As readers of this column are acutely aware, I am an outspoken opponent of euthanasia and assisted suicide. So it seems an odd twist of fate that last April my father, the man I love and admire most in this world, received the same diagnosis that has led many euthanasia advocates to take their own lives: an incurable brain tumour.
Not long after Dad’s diagnosis, I was out for coffee with a friend who asked me point blank whether my family’s experience had changed my stance on euthanasia. This may seem a bold question, but I had already asked this question of myself so I was not offended. In fact, I am probably the only person on the planet who would welcome the opportunity to talk about how my family’s experience has affected my continued opposition to euthanasia.
One of the main reasons I have been opposed to euthanasia is that I believe vulnerable people will feel pressured into choosing suicide if it becomes a socially acceptable option. I can now speak from experience when I say that the health care system is an intimidating and sometimes terrifying place.
Fortunately, during his hospitalizations my father has been surrounded by a loving family, and when it became evident that hospital life was crushing his spirits, my mother resolved to bring him home for as long as she could. I can only imagine the hopelessness Dad would have experienced if he had been forced to face this cancer alone, and I shudder when I think about how such people will be managed a few years from now when euthanasia becomes routine practice.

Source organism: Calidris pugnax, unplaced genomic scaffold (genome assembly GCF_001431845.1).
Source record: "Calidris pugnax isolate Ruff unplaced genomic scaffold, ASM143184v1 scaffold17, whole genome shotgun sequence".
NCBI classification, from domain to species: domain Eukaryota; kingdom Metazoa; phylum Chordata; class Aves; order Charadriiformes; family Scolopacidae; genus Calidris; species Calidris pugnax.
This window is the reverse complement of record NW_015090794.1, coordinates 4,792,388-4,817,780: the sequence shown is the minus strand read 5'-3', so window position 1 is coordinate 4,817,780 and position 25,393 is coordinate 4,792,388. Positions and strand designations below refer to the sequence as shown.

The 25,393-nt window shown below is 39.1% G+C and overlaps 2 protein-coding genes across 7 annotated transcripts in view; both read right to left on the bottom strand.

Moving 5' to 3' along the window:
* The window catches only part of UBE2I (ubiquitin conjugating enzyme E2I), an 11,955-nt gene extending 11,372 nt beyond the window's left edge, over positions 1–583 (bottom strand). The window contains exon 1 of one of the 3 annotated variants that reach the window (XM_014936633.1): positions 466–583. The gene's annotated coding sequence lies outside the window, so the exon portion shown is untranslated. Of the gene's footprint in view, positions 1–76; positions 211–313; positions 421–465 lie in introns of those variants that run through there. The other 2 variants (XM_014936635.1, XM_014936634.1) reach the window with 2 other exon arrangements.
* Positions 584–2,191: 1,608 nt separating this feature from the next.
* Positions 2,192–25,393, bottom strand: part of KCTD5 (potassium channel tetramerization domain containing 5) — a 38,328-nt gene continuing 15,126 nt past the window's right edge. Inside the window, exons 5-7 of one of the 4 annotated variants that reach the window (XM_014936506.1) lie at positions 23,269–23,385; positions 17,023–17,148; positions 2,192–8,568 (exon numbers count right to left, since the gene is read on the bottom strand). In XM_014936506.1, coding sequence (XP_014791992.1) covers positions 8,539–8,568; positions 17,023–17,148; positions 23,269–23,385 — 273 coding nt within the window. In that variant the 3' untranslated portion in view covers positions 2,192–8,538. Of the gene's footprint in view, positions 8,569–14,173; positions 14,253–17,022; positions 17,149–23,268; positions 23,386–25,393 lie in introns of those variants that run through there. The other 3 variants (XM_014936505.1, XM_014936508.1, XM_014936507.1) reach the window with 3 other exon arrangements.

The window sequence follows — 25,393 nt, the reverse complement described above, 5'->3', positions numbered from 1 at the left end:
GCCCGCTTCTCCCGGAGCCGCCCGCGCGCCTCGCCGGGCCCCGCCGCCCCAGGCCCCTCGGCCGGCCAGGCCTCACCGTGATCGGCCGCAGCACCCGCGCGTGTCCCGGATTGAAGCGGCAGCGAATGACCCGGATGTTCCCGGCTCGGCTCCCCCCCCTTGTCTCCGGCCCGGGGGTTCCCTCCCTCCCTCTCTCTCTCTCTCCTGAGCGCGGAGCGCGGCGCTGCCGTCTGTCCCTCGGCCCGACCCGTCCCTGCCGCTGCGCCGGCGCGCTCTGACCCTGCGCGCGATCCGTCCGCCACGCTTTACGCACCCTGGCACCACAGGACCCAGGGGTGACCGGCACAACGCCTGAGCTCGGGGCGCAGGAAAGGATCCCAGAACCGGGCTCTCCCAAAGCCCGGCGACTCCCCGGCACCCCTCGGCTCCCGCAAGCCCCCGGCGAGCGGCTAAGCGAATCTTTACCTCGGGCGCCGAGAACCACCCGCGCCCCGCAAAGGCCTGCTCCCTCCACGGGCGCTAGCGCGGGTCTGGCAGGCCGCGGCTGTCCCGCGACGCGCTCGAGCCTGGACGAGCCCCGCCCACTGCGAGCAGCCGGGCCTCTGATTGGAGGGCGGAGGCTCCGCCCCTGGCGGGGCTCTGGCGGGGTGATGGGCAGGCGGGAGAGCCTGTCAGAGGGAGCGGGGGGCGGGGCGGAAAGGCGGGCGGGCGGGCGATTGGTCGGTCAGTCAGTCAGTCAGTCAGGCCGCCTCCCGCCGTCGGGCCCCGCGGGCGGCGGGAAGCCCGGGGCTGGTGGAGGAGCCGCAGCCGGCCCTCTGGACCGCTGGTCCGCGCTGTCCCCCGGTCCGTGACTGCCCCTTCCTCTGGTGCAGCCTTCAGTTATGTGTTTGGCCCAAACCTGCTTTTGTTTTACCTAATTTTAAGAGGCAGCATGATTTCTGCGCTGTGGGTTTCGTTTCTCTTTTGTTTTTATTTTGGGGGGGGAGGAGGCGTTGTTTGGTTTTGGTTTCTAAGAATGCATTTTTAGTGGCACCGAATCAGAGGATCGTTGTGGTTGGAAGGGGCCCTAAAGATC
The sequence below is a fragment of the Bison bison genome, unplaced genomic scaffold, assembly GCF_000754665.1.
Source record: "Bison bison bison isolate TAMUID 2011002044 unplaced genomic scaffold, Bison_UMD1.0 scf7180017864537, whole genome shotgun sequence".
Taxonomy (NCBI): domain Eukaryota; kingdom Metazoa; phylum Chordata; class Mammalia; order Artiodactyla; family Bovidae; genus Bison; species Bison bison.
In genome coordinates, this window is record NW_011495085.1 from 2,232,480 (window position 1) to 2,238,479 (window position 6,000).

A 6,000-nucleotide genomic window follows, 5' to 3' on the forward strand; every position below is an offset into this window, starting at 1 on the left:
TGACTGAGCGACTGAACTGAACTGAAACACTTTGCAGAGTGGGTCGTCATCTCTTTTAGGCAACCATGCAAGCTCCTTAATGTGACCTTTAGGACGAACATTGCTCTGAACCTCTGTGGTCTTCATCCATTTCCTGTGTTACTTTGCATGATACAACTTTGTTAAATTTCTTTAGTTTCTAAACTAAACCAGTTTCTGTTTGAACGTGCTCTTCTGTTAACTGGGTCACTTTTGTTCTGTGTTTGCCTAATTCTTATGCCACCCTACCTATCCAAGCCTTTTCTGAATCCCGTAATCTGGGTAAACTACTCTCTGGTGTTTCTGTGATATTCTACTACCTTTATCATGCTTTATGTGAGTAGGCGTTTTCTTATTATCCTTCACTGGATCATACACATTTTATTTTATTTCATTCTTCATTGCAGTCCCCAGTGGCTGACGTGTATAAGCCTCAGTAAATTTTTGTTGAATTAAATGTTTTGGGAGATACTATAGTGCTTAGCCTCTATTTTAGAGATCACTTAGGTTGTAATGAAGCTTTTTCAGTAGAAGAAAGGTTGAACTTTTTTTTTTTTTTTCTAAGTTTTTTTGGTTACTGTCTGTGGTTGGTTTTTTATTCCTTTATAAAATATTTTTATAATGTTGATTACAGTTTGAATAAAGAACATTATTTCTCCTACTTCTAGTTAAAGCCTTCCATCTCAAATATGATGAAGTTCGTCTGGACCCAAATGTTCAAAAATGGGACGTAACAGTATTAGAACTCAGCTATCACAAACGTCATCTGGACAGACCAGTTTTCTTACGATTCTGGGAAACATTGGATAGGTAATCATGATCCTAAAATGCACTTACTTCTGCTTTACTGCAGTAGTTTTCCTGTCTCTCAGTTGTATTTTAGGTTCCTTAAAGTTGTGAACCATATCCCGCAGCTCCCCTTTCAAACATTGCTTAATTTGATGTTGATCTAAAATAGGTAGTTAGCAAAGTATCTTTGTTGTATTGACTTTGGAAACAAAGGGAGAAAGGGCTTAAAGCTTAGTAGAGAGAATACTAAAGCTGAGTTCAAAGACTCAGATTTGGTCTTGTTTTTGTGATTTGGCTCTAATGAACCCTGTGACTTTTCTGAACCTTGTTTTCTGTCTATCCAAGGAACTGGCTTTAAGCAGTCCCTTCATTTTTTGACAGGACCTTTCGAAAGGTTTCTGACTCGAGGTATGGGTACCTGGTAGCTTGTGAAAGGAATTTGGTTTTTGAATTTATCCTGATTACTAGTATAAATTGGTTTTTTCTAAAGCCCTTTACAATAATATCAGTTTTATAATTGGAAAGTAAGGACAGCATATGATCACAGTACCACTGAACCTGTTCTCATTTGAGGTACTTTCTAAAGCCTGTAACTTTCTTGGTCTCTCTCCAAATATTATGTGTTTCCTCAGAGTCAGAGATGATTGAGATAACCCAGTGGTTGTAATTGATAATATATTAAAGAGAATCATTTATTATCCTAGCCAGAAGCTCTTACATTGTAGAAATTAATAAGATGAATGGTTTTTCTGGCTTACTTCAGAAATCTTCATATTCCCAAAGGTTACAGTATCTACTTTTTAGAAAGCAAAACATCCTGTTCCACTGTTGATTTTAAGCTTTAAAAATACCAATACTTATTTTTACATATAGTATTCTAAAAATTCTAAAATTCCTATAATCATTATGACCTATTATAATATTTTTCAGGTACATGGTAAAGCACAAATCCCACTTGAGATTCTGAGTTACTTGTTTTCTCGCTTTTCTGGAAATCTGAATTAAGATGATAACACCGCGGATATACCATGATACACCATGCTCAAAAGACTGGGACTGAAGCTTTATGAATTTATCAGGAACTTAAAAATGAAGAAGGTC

But I don’t want to dwell on this for too long because it can be tempting to forget that most of the health care professionals we have met have been committed to helping my dad live his life to the fullest. Instead, I’d like to take a moment to reflect on what a gift it has been to our family that euthanasia has not been among the options we have considered for my dad.
Dad’s path over the past few months has had several twists and turns, and I am sure there are moments when he felt like throwing in the towel. I can’t help but wonder, though, if he were going to choose euthanasia, when would he have done it? Right after his diagnosis? But then we would have missed our family reunion in the summer. When he was stuck in the hospital for two months? But then he would have missed all of my mom’s glorious cooking. Perhaps when he was stable at home with my mother caring for him? But then he would have missed so many opportunities to listen to his grandchildren play. Perhaps he would do it now during his admission to a palliative care unit? But then he would have missed hearing me sing off key to him.
My experience with my dad has taught me that there is never a good moment to say goodbye to someone you love, and I am so grateful that it is not up to us to figure out when that moment is. All I can do is spend my days letting him know how much I love him, which, quite frankly, is something I should have been doing all along.
I hope he can complete this journey with the fewest bumps possible, but I am not entering into this next stage of life naively. There will be painful moments ahead, but I will keep watch with my dad because that is what love does. Our Christian faith has shielded us from making any decisions about when to say goodbye, but more than that, it has taught us how to embrace life with its sufferings and its joys, trusting that we will be reunited in the resurrection.
Losing my father will be the most difficult thing I have ever faced, but I take great comfort in knowing that I am not tossing him away. I am just handing him off to someone who will love him far better than I ever could.
Deutscher holds an MA in Public Ethics from St. Paul University in Ottawa. She recently attained a PhD in public policy at the University of Saskatchewan.